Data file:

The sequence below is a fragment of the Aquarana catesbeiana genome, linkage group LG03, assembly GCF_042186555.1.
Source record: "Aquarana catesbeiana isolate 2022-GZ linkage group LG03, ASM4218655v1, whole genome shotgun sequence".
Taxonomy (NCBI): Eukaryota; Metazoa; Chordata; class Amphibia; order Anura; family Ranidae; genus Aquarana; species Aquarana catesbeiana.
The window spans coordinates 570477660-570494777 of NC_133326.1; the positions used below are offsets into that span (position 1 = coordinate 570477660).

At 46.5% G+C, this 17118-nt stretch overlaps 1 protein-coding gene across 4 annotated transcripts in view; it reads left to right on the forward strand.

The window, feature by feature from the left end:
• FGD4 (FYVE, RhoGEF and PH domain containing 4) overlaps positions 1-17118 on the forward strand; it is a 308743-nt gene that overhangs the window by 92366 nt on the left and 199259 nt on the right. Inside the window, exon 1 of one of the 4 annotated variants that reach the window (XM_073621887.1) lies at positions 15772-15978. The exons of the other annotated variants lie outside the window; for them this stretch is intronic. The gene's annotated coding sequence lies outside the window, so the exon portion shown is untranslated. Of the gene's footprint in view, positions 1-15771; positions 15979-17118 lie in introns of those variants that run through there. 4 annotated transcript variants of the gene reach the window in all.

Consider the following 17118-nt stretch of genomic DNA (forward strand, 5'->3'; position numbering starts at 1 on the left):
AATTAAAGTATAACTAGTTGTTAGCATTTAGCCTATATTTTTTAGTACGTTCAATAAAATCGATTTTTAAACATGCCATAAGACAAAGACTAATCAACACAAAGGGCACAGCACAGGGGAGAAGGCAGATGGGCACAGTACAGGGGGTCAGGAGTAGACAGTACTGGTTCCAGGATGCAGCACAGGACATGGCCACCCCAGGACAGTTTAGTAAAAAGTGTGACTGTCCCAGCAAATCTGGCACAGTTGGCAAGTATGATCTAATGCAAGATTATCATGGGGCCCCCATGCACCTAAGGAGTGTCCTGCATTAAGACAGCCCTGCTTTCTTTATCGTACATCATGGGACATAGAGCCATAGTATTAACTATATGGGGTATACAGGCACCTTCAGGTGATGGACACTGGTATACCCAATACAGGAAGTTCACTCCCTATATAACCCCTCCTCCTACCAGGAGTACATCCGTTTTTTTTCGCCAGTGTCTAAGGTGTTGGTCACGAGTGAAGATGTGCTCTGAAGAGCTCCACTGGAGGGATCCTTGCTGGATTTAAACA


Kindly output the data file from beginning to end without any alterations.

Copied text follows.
The sequence below is a fragment of the Aquarana catesbeiana genome, linkage group LG03, assembly GCF_042186555.1.
Source record: "Aquarana catesbeiana isolate 2022-GZ linkage group LG03, ASM4218655v1, whole genome shotgun sequence".
Taxonomy (NCBI): Eukaryota; Metazoa; Chordata; class Amphibia; order Anura; family Ranidae; genus Aquarana; species Aquarana catesbeiana.
The window spans coordinates 570477660-570494777 of NC_133326.1; the positions used below are offsets into that span (position 1 = coordinate 570477660).

At 46.5% G+C, this 17118-nt stretch overlaps 1 protein-coding gene across 4 annotated transcripts in view; it reads left to right on the forward strand.

The window, feature by feature from the left end:
• FGD4 (FYVE, RhoGEF and PH domain containing 4) overlaps positions 1-17118 on the forward strand; it is a 308743-nt gene that overhangs the window by 92366 nt on the left and 199259 nt on the right. Inside the window, exon 1 of one of the 4 annotated variants that reach the window (XM_073621887.1) lies at positions 15772-15978. The exons of the other annotated variants lie outside the window; for them this stretch is intronic. The gene's annotated coding sequence lies outside the window, so the exon portion shown is untranslated. Of the gene's footprint in view, positions 1-15771; positions 15979-17118 lie in introns of those variants that run through there. 4 annotated transcript variants of the gene reach the window in all.

Consider the following 17118-nt stretch of genomic DNA (forward strand, 5'->3'; position numbering starts at 1 on the left):
AATTAAAGTATAACTAGTTGTTAGCATTTAGCCTATATTTTTTAGTACGTTCAATAAAATCGATTTTTAAACATGCCATAAGACAAAGACTAATCAACACAAAGGGCACAGCACAGGGGAGAAGGCAGATGGGCACAGTACAGGGGGTCAGGAGTAGACAGTACTGGTTCCAGGATGCAGCACAGGACATGGCCACCCCAGGACAGTTTAGTAAAAAGTGTGACTGTCCCAGCAAATCTGGCACAGTTGGCAAGTATGATCTAATGCAAGATTATCATGGGGCCCCCATGCACCTAAGGAGTGTCCTGCATTAAGACAGCCCTGCTTTCTTTATCGTACATCATGGGACATAGAGCCATAGTATTAACTATATGGGGTATACAGGCACCTTCAGGTGATGGACACTGGTATACCCAATACAGGAAGTTCACTCCCTATATAACCCCTCCTCCTACCAGGAGTACATCCGTTTTTTTTCGCCAGTGTCTAAGGTGTTGGTCACGAGTGAAGATGTGCTCTGAAGAGCTCCACTGGAGGGATCCTTGCTGGATTTAAACA